80 kilometres west of Paris in the region of Haute Normandie, lies the tiny village of Giverny.
It was here, at Giverny, in 1883, that Claude Monet began to establish the beautiful garden that features in so many of his works. The most famous of these are his water lily and Japanese bridge paintings.
Monet lived and worked at Giverny until his death in 1926 and he lies buried, along with many members of his family, in the village graveyard.
The house and garden were opened to the public in 1980. Art afficianados can steep themselves in the ambiance of Monet’s studio enjoy the same views represented in his paintings. Garden lovers can draw inspiration from the vast arrangement of plantings.
Despite the endless chain of tourist buses that discharge crowds here every day, there is always a tranquil spot to be found here where one can enjoy nature in solitude.
Until half-way through the 17th century, Versailles was a tiny village in the countryside outside Paris. It was site of the royal hunting lodge and although, as they were keen hunters, the French regents “camped” there frequently, it was hardly a fitting place for the Kings’ court.
But in 1642, Louis XIV, also known as the Sun King, set up residence at Versailles and began the process of transforming the humble hunting lodge into the larges and grandest palace in the world.
The magnificent Palais de Versailles was designed by the architect Louis Le Vau and its hundreds of splendid rooms were sumptuously decorated by the interior designer Charles Le Brun. One of the most striking rooms is the Galerie des Glaces or Hall of Mirrors, a fairy-tale ballroom designed to reflect and multiply the dazzling King and his courtiers. Surrounding the palace are 800 hectares of parkland and gardens, laid out in the contemporary French Garden style by the landscape designer André Le Nôtre. They include avenues of trees, parterres of flowers, manicured lawns, fountains and sculptures. One of the most impressive features of Versailles is the geometric layout of the entire complex, including buildings and gardens with the Sun King’s bed chamber at its heart.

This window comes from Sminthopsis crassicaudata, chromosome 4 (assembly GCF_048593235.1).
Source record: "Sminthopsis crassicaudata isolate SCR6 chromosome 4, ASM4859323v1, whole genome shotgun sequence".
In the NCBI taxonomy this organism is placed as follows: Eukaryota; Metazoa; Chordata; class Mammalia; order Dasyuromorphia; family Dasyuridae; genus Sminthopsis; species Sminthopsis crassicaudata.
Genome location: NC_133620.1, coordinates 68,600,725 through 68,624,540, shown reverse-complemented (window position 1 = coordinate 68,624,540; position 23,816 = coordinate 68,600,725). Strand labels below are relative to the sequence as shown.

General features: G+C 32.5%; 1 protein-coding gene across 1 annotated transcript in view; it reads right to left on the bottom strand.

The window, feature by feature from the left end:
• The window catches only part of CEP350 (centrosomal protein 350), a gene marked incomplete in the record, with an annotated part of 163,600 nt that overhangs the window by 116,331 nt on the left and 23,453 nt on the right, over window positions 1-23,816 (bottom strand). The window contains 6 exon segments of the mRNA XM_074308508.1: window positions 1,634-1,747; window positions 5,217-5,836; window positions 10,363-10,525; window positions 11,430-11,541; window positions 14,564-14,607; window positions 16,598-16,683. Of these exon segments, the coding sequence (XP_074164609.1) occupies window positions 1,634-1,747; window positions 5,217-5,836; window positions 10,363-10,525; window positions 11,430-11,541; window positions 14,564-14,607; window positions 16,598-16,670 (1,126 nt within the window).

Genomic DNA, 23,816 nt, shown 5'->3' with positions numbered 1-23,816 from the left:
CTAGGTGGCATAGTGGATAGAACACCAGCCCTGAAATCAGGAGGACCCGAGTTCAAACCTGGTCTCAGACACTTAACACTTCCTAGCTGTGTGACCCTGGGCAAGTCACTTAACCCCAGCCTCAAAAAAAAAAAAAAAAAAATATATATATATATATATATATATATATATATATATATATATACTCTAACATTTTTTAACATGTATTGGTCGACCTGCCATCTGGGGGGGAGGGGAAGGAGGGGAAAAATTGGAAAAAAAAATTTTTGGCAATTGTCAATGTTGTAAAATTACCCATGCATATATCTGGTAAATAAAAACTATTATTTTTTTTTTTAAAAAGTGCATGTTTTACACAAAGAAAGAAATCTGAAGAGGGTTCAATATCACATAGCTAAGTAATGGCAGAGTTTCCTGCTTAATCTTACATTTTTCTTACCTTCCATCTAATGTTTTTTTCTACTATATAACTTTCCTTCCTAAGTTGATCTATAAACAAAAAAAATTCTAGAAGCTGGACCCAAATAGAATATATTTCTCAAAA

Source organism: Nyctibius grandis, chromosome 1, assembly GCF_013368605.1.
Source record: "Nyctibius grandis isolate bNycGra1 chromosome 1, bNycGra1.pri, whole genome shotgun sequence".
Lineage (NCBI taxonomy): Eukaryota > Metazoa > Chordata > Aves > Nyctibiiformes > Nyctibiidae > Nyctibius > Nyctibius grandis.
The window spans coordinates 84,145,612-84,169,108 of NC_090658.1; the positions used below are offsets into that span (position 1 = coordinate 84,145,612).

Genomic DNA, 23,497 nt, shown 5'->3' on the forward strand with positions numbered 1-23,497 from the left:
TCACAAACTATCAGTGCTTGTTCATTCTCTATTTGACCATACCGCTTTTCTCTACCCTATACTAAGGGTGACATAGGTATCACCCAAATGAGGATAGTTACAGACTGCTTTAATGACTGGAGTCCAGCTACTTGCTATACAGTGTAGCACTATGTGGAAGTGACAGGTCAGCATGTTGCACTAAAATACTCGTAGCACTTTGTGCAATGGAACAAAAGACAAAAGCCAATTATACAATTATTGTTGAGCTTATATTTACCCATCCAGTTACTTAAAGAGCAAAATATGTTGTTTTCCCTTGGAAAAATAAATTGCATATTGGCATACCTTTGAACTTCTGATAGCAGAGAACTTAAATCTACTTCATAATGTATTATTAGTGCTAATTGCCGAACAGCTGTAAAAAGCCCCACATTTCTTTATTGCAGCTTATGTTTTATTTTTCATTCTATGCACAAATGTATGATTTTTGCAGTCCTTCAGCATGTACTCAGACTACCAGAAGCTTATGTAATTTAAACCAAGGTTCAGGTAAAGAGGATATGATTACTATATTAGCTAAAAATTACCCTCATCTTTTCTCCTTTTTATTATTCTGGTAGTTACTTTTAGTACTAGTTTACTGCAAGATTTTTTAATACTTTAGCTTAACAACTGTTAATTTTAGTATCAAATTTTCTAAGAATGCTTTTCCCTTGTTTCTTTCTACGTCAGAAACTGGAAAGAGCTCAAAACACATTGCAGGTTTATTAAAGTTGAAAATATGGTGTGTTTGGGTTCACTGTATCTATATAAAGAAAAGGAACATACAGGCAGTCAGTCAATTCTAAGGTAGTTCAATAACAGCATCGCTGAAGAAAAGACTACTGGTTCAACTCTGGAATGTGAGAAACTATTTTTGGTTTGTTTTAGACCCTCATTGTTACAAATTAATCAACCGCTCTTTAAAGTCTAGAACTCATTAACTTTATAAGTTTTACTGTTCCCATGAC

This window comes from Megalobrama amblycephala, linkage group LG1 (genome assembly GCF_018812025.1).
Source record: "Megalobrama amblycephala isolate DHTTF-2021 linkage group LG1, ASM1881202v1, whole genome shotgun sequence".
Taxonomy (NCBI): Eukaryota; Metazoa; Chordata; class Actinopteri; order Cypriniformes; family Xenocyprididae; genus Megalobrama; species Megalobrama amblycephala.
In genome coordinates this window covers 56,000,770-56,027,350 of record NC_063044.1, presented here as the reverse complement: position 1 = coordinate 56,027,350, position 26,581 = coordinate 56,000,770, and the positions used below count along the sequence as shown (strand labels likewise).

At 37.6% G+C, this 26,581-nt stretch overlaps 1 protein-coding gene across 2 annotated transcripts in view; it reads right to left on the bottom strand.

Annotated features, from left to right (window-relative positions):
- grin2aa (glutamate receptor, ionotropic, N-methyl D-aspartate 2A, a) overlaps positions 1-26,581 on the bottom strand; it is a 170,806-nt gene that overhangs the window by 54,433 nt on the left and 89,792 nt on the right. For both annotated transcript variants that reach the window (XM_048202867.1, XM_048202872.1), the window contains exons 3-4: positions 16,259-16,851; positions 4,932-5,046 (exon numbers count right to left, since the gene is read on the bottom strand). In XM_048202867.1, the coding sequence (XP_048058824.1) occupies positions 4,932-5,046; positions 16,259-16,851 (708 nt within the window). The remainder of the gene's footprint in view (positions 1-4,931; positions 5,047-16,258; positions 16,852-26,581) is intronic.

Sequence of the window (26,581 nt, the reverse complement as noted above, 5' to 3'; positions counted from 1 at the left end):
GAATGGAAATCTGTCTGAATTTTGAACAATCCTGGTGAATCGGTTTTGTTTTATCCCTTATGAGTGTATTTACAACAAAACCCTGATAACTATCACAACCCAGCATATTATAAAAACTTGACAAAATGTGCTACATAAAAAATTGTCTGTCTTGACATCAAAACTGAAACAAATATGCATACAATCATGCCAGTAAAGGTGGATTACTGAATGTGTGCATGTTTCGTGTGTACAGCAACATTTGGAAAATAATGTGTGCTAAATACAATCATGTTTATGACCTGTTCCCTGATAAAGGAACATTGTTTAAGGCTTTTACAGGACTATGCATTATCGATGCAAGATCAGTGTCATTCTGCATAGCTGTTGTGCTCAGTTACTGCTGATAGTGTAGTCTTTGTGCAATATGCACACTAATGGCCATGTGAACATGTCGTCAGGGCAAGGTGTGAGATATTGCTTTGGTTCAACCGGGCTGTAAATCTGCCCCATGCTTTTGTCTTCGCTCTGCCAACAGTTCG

The Royal Court was officially established at Versailles on May 6, 1682. By keeping his Ministers, Advisors, Provincial Rulers and Courtiers close to him, dependant on him and more or less cut off from the outside world, Louis XIV kept them powerless and loyal. Strict rules of etiquette kept control at Versailles The epitome of this was the “lever” which required an attendance of courtiers every morning when the Sun King rose from his bed. All at Versailles clamoured for the privilege. Breaches or negligence of protocol, lack of deference or a mere fall from favour meant banishment and to banished from the court was to be banished from the sun and from life. Sometimes it simply meant death.
Versailles remained the seat of absolute power until the French Revolution in 1789, when Louis XVI, his wife Marie Antoinette and their children were forced to return to Paris
Versailles is important, historically, as a symbol of the Absolute Monarchy of the Ancien Regime.
Today the village of Versailles is a busy suburb of Paris and the Chateau de Versailles is a treasured part of France’s heritage.
The French are famous for their flair. They seem to be able to add a touch of artistry to anything, no matter how challenging.
In the Rue Des Halles in Paris, Julien Aurouze runs a pest extermination business. Wiping out rats, mice, cockroaches and all the other vermin that haunt our houses is a ghastly, gruesome job. These repulsive pests hardly bear thinking about, let alone looking at. Yet, in Julien Aurouze’s shop window rodents and insects are arranged with such artistry and flair that they’re compelling and even in a strange, ghoulish kind of way, pretty.
Julien Aurouze’s Destruction des Animaux Nuisibles in Rue Des Halles are indeed proof that the French can add flair and artistry to anything.
Paris – the very name is synonymous with fine taste, understated elegance, subtle beauty and discreet charm.
Paris architecture is uniform, proportioned, restrained and where there are flourishes of extravagance, they serve to highlight and underline the harmony of the whole.
Even nature in Paris is organised and ordered – straight lines of trees and parterres with patterned plantings fill the parks.
Generally here is nothing jarring or glaring in the Paris landscape. There is however, the odd aberration. I found the American Dream Multiplexe, in a beautiful little backstreet near the Opera some years ago. It stood among its nineteenth century neighbours, bold and brash, a riot of modern pop symbolism, a loud, unruly blot on the quiet, ordered streetscape – an American Dream in Paris.